7. The main service offered by the best dealers as opposed to an auction house should not be minimized: It is the dealers willingness to accept the instruments they sell back in trade at a value comensurate with the changing market value. String instruments are extremely illiquid. New information can call in to question the authenticity of instruments previously unquestioned. For these reasons and others, the back up service of a major dealer that carries an inventory is the sensible way for the majority of the retail public to access the market. S. Hersh
  8. see reply posted above...
  9. Virgilio Capellini usually works with Alfred Primavera as he has for some years. In Cremona, Alfred and Virgilio have a prolific enterprise building instruments mostly for export. They produce several different grades, the best usually being imitations of semi-modern Italian makers such as Garimberti. The instruments are relatively commercially constructed but built along sensible lines so they usually sound well. S. Hersh
  10. The generally accepted weights for bows are approximately 60 grams for violin, 70 grams for viola, and 80 grams for 'cello. But I find the fixation on weight of bows that some players preach to be shortsided. The variables involved in selecting a bow for use include issues such as balance and flexibilty/strength which are at least as important as weight. For resale, however bows close to the generally accepted weights are often much easier to sell than bows which are much lighter or heavier. S. Hersh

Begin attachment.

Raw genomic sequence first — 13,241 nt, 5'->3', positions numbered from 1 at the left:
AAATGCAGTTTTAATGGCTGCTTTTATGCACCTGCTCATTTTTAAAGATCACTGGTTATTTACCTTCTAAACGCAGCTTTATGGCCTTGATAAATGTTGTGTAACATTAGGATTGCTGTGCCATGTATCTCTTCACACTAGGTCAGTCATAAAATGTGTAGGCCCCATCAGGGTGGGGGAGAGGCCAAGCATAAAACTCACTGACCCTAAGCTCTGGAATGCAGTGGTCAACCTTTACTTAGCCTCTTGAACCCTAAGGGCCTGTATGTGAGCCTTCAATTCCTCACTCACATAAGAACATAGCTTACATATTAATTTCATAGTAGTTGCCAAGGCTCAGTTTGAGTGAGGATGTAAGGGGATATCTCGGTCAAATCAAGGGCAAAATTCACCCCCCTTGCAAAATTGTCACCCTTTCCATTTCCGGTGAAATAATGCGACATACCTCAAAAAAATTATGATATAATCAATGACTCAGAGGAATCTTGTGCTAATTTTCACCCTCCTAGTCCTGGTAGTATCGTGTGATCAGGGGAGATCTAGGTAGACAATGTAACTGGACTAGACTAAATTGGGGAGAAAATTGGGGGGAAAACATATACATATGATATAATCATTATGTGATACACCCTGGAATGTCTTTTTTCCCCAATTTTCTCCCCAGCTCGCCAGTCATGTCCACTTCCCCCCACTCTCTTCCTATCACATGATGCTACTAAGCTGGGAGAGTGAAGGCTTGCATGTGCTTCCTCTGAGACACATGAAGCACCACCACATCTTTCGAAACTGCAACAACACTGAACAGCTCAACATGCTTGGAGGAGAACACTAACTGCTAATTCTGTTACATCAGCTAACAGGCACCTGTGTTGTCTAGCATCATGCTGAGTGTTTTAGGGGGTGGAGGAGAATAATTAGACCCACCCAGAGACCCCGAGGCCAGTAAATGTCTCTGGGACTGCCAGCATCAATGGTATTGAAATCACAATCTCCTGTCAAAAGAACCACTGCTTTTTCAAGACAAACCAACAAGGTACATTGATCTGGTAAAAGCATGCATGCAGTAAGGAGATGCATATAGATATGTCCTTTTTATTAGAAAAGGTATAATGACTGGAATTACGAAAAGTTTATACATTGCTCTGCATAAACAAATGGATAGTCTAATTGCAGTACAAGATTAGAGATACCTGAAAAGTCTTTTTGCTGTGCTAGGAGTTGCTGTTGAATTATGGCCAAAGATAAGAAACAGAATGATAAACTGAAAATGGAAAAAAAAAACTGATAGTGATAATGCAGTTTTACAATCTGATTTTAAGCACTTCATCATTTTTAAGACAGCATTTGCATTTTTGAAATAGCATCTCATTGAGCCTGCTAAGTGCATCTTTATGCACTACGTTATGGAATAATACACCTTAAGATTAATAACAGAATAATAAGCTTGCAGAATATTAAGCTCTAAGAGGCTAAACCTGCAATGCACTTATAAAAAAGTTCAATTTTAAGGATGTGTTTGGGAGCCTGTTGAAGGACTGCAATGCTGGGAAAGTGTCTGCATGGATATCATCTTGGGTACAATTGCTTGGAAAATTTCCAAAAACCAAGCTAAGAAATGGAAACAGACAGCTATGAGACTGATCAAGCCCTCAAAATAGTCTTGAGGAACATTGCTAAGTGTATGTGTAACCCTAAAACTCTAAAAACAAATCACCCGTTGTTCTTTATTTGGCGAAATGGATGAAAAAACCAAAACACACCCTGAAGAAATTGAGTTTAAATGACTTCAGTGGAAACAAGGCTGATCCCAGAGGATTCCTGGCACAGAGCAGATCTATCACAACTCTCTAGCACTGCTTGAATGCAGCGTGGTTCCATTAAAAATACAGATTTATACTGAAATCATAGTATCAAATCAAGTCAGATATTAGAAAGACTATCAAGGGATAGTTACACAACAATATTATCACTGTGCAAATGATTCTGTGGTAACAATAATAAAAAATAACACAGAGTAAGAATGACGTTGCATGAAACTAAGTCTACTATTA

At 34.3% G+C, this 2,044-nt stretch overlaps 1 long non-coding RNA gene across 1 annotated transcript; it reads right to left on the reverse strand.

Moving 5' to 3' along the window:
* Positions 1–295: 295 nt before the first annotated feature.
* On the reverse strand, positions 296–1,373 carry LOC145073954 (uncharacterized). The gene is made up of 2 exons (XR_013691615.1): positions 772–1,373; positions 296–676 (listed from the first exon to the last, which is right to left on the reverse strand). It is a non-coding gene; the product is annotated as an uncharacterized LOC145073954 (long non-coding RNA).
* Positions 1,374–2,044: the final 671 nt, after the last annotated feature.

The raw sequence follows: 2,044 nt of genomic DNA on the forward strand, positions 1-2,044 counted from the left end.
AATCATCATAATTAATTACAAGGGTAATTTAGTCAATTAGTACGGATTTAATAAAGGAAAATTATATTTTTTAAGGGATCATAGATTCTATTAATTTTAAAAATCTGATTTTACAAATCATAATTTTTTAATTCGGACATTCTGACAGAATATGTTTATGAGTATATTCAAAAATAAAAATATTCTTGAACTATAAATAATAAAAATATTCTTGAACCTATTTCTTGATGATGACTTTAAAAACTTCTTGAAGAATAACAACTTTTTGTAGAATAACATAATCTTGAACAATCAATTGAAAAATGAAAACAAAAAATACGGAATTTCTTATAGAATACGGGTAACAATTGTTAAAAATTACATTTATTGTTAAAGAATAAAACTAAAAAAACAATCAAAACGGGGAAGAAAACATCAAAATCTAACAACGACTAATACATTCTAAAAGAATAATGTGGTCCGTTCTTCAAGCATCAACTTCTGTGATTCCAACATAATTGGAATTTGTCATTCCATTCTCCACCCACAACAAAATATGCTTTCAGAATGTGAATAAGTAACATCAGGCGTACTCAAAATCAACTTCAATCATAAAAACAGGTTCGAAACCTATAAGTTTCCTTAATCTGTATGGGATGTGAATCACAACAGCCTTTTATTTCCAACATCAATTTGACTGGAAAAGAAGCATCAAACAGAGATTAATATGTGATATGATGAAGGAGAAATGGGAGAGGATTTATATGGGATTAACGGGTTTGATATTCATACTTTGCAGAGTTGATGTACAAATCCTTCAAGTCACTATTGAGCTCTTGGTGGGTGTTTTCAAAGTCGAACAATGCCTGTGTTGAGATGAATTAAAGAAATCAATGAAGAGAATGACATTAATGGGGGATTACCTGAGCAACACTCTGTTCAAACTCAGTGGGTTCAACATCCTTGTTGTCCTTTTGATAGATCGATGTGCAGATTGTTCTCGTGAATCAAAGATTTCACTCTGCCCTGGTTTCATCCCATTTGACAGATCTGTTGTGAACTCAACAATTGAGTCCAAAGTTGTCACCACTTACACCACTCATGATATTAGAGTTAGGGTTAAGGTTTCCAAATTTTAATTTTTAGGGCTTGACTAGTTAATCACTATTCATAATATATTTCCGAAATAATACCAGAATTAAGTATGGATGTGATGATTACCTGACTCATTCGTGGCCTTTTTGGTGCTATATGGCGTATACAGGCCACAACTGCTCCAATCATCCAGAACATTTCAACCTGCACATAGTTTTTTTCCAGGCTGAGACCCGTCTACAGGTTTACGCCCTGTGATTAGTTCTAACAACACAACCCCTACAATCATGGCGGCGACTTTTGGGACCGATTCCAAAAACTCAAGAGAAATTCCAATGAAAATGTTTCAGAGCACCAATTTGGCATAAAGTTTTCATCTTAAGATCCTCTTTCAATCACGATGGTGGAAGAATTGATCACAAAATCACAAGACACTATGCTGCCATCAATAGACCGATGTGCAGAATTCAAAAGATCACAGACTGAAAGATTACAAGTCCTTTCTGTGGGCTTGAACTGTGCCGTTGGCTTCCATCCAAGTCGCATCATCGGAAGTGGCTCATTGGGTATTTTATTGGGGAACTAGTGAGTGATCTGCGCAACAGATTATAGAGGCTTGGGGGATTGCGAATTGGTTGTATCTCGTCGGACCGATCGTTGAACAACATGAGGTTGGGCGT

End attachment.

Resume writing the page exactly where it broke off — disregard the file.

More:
11. I agree with the poster about seperating the issue of investments and violins. Violins can be reasonable investments but the risk factors involved with antique violins mitigate against them being desireable purely as investments. Depreciation due to wear and tear is a factor but worse risks are illiquidity, inherent vice, and authenticity problems. These issues can not be covered by insurance and are prevelant with antique string instruments. You should try to stay clear about your motivations so that you can make a move that balances your fiscal agendas and your desire for a nice instrument tonally against the risks of the financial outlay. S. Hersh